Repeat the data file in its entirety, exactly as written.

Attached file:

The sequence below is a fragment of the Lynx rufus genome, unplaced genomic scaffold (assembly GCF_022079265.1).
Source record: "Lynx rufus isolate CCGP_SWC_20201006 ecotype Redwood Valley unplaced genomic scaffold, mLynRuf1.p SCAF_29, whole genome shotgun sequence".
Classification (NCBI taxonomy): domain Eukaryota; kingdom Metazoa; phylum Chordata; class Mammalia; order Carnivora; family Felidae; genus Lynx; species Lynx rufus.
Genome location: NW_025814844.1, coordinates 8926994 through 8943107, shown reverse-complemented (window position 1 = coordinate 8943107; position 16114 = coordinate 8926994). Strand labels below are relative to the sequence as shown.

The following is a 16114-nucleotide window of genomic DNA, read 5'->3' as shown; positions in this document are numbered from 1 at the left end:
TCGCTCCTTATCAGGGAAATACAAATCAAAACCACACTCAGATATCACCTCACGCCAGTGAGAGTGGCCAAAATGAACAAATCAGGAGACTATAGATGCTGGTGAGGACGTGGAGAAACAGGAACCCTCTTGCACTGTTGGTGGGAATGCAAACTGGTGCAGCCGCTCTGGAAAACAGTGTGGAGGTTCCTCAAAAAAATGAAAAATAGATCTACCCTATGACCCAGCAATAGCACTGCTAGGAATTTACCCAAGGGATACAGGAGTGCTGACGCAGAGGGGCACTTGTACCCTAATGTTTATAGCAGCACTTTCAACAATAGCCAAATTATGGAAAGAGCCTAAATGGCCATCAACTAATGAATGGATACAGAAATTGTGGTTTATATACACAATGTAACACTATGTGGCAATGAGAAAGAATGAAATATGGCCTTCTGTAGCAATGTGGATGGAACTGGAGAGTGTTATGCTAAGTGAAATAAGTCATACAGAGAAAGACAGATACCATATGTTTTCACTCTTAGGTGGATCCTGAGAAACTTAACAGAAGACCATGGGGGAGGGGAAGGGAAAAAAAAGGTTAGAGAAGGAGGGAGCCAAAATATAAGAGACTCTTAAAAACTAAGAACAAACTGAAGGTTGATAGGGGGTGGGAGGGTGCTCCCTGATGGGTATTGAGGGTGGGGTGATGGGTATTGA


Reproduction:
The sequence below is a fragment of the Lynx rufus genome, unplaced genomic scaffold (assembly GCF_022079265.1).
Source record: "Lynx rufus isolate CCGP_SWC_20201006 ecotype Redwood Valley unplaced genomic scaffold, mLynRuf1.p SCAF_29, whole genome shotgun sequence".
Classification (NCBI taxonomy): domain Eukaryota; kingdom Metazoa; phylum Chordata; class Mammalia; order Carnivora; family Felidae; genus Lynx; species Lynx rufus.
Genome location: NW_025814844.1, coordinates 8926994 through 8943107, shown reverse-complemented (window position 1 = coordinate 8943107; position 16114 = coordinate 8926994). Strand labels below are relative to the sequence as shown.

The following is a 16114-nucleotide window of genomic DNA, read 5'->3' as shown; positions in this document are numbered from 1 at the left end:
TCGCTCCTTATCAGGGAAATACAAATCAAAACCACACTCAGATATCACCTCACGCCAGTGAGAGTGGCCAAAATGAACAAATCAGGAGACTATAGATGCTGGTGAGGACGTGGAGAAACAGGAACCCTCTTGCACTGTTGGTGGGAATGCAAACTGGTGCAGCCGCTCTGGAAAACAGTGTGGAGGTTCCTCAAAAAAATGAAAAATAGATCTACCCTATGACCCAGCAATAGCACTGCTAGGAATTTACCCAAGGGATACAGGAGTGCTGACGCAGAGGGGCACTTGTACCCTAATGTTTATAGCAGCACTTTCAACAATAGCCAAATTATGGAAAGAGCCTAAATGGCCATCAACTAATGAATGGATACAGAAATTGTGGTTTATATACACAATGTAACACTATGTGGCAATGAGAAAGAATGAAATATGGCCTTCTGTAGCAATGTGGATGGAACTGGAGAGTGTTATGCTAAGTGAAATAAGTCATACAGAGAAAGACAGATACCATATGTTTTCACTCTTAGGTGGATCCTGAGAAACTTAACAGAAGACCATGGGGGAGGGGAAGGGAAAAAAAAGGTTAGAGAAGGAGGGAGCCAAAATATAAGAGACTCTTAAAAACTAAGAACAAACTGAAGGTTGATAGGGGGTGGGAGGGTGCTCCCTGATGGGTATTGAGGGTGGGGTGATGGGTATTGA